Trade grades Juan Soto: Padres earned an “A” for landing star; Low scores for citizens despite the great distances

Padres and the Nationals agreed on the biggest deal of the summer hours before Tuesday’s deadline, as San Diego defense star Juan Soto and first baseman Josh Bell scored. In turn, Washington receives Luke Voight and a handful of young players: short CJ Abrams, Mackenzie Gore, players Robert Hassell III and James Wood, and right-back Yarleen Susanna.

The Padres used to get out of the splash action during AJ Preller’s tenure as general manager. This is the biggest, as it ties San Diego with a 23-year-old nether who is on the Hall-of-Fame track and under team control for two more seasons. For their part, the Citizens welcome a number of young players, a few of whom may become greats in Washington. They are now advancing, likely under new ownership, without the possibility of competition for at least a few years.

Here at CBS Sports we’re nothing if not judgmental, and that means providing near-instant analysis on the big trades this time of year. Below, you’ll find scores for both the Padres and Nationals, along with explanations for those ratings.

That way away, let’s start by summarizing the deal:

receive badres

Citizens receive

  • 1B Lok Voight
  • SS CJ Abrams
  • LHP Mackenzie Gor
  • Robert Hassell III
  • James Wood
  • RHB Garlin Susanna

Padres score: A

Professional baseball is, at its core, part of the entertainment industry. We try to overlook this reality most of the time on the grounds that we want baseball to be something greater, or more. Accepting the idea that baseball is part of the entertainment industry isn’t a bad thing, and it doesn’t include those romantic feelings. No one has ever held it against movies or music. Recognizing baseball as entertainment above all else, and stripping dogmatic devotion to it as something greater, only becomes a problem when you don’t find the product amusing.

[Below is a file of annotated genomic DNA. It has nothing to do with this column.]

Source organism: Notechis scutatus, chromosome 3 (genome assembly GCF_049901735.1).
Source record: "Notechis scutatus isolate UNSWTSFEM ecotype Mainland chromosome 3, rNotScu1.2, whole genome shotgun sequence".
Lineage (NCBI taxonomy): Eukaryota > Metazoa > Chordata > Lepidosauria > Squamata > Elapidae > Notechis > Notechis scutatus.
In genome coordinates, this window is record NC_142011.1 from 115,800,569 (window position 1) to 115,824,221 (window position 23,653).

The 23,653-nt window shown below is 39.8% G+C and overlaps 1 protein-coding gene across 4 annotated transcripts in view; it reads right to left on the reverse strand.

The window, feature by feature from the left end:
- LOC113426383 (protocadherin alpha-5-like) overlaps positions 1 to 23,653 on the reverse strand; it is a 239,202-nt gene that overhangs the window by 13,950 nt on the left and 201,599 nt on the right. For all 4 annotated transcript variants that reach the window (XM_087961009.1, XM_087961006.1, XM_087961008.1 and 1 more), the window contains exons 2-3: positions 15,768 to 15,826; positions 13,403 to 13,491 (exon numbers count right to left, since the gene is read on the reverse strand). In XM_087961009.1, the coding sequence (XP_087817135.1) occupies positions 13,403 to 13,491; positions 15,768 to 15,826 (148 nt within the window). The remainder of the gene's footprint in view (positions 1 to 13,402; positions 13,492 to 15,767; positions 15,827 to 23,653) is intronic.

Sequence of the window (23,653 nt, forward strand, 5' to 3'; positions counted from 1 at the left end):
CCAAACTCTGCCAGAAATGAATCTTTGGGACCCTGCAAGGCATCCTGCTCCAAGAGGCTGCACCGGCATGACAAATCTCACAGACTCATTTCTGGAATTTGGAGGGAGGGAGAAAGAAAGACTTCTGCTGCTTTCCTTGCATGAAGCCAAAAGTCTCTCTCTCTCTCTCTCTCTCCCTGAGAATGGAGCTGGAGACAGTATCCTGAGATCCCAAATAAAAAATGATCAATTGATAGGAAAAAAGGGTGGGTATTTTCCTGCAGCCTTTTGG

Padres fans were there and they did. They spent the summer watching a lifeless producer who was fronted by Chris Denorphia, Will Venable, and Chase Headley in their memorable generic outfit. We don’t mean to disrespect this trio of players, but you can sympathize with any Padres fans who pinch themselves today, knowing they’ll be coming in in the fall to see a powerful trio of Manny Machado and Fernando Tatis Jr. and Juan Soto. (They’ll wear Technicolor shirts, too.)

No executive seems to understand and appreciate the entertainment side of things more than AJ Preller. Say what you will about his trades and techniques (and other teams make fun of his free ways all the time) but the guy knows how to energize his fan base by making flashy moves involving big names, all in the quest to win the first world series in franchise history.

Whether the Padres achieve this goal or not – and they seem more apt to do so than ever before – they are sure to enjoy trying, and will sell plenty of tickets and merchandise along the route.

Soto is one of the best hitters and as such he is one of the best in the majors. To make the point, it’s having its worst season (as judged by OPS+) in the pandemic era. It still hits .246/.408/.485 with a much more walk than hits. If your “lows” take you down 40.8 percent of the time And the a .240 ISO… So, friends, this is proof that you are dealing with elite talent. soto is; There’s a reason people keep sticking around names like Ted Williams when they discuss his place in the game.

For those who haven’t enjoyed watching Soto play constantly, he does whatever you want on the board. He has excellent command in the strike zone; He has good ball-handling skills, which allows him to connect at above-average rates; And his barrel realization is that he consistently posted average exit velocities that rank near the top of the league. The only real hit on Soto is that his defense is often sub-par, but that’s a trivial issue considering his attack.